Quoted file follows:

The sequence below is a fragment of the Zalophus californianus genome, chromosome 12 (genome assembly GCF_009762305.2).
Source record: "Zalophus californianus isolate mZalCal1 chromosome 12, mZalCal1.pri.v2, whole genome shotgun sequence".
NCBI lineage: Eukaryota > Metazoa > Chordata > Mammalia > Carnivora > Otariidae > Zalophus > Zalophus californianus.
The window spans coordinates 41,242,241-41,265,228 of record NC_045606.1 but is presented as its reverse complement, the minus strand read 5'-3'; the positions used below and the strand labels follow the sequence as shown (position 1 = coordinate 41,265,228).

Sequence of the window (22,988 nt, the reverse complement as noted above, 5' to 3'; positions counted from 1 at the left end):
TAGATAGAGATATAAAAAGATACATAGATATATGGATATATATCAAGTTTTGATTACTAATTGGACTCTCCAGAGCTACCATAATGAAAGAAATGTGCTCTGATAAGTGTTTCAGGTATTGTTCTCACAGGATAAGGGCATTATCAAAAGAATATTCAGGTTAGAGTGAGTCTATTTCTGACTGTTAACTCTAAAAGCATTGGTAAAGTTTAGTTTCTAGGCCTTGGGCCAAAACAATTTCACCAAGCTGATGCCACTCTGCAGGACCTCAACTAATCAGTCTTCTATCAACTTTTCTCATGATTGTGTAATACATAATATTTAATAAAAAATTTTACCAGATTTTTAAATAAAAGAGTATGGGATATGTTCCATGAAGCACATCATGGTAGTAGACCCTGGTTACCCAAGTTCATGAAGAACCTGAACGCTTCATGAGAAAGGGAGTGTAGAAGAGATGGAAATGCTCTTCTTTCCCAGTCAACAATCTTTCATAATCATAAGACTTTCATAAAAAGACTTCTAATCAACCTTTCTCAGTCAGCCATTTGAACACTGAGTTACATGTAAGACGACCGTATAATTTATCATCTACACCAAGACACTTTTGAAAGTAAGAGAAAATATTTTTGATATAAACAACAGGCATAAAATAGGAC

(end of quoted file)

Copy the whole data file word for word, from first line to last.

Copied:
The sequence below is a fragment of the Zalophus californianus genome, chromosome 12 (genome assembly GCF_009762305.2).
Source record: "Zalophus californianus isolate mZalCal1 chromosome 12, mZalCal1.pri.v2, whole genome shotgun sequence".
NCBI lineage: Eukaryota > Metazoa > Chordata > Mammalia > Carnivora > Otariidae > Zalophus > Zalophus californianus.
The window spans coordinates 41,242,241-41,265,228 of record NC_045606.1 but is presented as its reverse complement, the minus strand read 5'-3'; the positions used below and the strand labels follow the sequence as shown (position 1 = coordinate 41,265,228).

Sequence of the window (22,988 nt, the reverse complement as noted above, 5' to 3'; positions counted from 1 at the left end):
TAGATAGAGATATAAAAAGATACATAGATATATGGATATATATCAAGTTTTGATTACTAATTGGACTCTCCAGAGCTACCATAATGAAAGAAATGTGCTCTGATAAGTGTTTCAGGTATTGTTCTCACAGGATAAGGGCATTATCAAAAGAATATTCAGGTTAGAGTGAGTCTATTTCTGACTGTTAACTCTAAAAGCATTGGTAAAGTTTAGTTTCTAGGCCTTGGGCCAAAACAATTTCACCAAGCTGATGCCACTCTGCAGGACCTCAACTAATCAGTCTTCTATCAACTTTTCTCATGATTGTGTAATACATAATATTTAATAAAAAATTTTACCAGATTTTTAAATAAAAGAGTATGGGATATGTTCCATGAAGCACATCATGGTAGTAGACCCTGGTTACCCAAGTTCATGAAGAACCTGAACGCTTCATGAGAAAGGGAGTGTAGAAGAGATGGAAATGCTCTTCTTTCCCAGTCAACAATCTTTCATAATCATAAGACTTTCATAAAAAGACTTCTAATCAACCTTTCTCAGTCAGCCATTTGAACACTGAGTTACATGTAAGACGACCGTATAATTTATCATCTACACCAAGACACTTTTGAAAGTAAGAGAAAATATTTTTGATATAAACAACAGGCATAAAATAGGAC